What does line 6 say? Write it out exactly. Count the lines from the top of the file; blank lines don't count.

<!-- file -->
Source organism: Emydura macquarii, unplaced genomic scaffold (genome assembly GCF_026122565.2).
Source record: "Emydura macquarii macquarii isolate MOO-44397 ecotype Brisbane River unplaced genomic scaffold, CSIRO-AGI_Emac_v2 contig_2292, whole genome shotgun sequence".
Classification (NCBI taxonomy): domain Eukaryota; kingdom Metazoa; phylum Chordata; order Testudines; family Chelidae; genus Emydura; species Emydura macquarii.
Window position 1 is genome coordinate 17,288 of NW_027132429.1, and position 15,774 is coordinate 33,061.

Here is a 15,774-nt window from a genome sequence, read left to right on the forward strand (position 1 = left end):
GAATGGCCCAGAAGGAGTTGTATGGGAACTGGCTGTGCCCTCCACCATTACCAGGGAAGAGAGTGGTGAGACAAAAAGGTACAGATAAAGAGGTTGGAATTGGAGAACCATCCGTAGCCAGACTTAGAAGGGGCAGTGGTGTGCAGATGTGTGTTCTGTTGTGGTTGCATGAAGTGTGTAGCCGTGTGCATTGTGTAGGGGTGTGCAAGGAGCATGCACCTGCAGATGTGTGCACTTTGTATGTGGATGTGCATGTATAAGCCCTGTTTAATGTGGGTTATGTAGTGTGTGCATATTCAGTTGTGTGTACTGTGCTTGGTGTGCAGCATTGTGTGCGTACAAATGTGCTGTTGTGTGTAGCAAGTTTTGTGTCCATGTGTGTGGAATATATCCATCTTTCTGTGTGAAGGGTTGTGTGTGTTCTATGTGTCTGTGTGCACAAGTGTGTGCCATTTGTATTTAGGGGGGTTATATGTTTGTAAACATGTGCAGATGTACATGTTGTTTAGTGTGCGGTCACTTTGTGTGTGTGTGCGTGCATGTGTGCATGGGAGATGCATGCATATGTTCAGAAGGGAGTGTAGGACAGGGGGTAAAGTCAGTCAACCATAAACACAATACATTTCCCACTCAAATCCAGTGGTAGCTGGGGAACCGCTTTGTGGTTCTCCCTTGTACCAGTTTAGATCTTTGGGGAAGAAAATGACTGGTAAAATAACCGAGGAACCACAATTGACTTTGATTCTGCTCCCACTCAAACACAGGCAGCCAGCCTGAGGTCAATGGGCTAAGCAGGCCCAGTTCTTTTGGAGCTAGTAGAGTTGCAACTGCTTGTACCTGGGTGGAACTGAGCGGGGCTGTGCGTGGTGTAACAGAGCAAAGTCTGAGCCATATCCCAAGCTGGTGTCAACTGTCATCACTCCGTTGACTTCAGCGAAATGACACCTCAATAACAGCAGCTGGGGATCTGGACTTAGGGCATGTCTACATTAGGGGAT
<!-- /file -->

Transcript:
GAATGGCCCAGAAGGAGTTGTATGGGAACTGGCTGTGCCCTCCACCATTACCAGGGAAGAGAGTGGTGAGACAAAAAGGTACAGATAAAGAGGTTGGAATTGGAGAACCATCCGTAGCCAGACTTAGAAGGGGCAGTGGTGTGCAGATGTGTGTTCTGTTGTGGTTGCATGAAGTGTGTAGCCGTGTGCATTGTGTAGGGGTGTGCAAGGAGCATGCACCTGCAGATGTGTGCACTTTGTATGTGGATGTGCATGTATAAGCCCTGTTTAATGTGGGTTATGTAGTGTGTGCATATTCAGTTGTGTGTACTGTGCTTGGTGTGCAGCATTGTGTGCGTACAAATGTGCTGTTGTGTGTAGCAAGTTTTGTGTCCATGTGTGTGGAATATATCCATCTTTCTGTGTGAAGGGTTGTGTGTGTTCTATGTGTCTGTGTGCACAAGTGTGTGCCATTTGTATTTAGGGGGGTTATATGTTTGTAAACATGTGCAGATGTACATGTTGTTTAGTGTGCGGTCACTTTGTGTGTGTGTGCGTGCATGTGTGCATGGGAGATGCATGCATATGTTCAGAAGGGAGTGTAGGACAGGGGGTAAAGTCAGTCAACCATAAACACAATACATTTCCCACTCAAATCCAGTGGTAGCTGGGGAACCGCTTTGTGGTTCTCCCTTGTACCAGTTTAGATCTTTGGGGAAGAAAATGACTGGTAAAATAACCGAGGAACCACAATTGACTTTGATTCTGCTCCCACTCAAACACAGGCAGCCAGCCTGAGGTCAATGGGCTAAGCAGGCCCAGTTCTTTTGGAGCTAGTAGAGTTGCAACTGCTTGTACCTGGGTGGAACTGAGCGGGGCTGTGCGTGGTGTAACAGAGCAAAGTCTGAGCCATATCCCAAGCTGGTGTCAACTGTCATCACTCCGTTGACTTCAGCGAAATGACACCTCAATAACAGCAGCTGGGGATCTGGACTTAGGGCATGTCTACATTAGGGGAT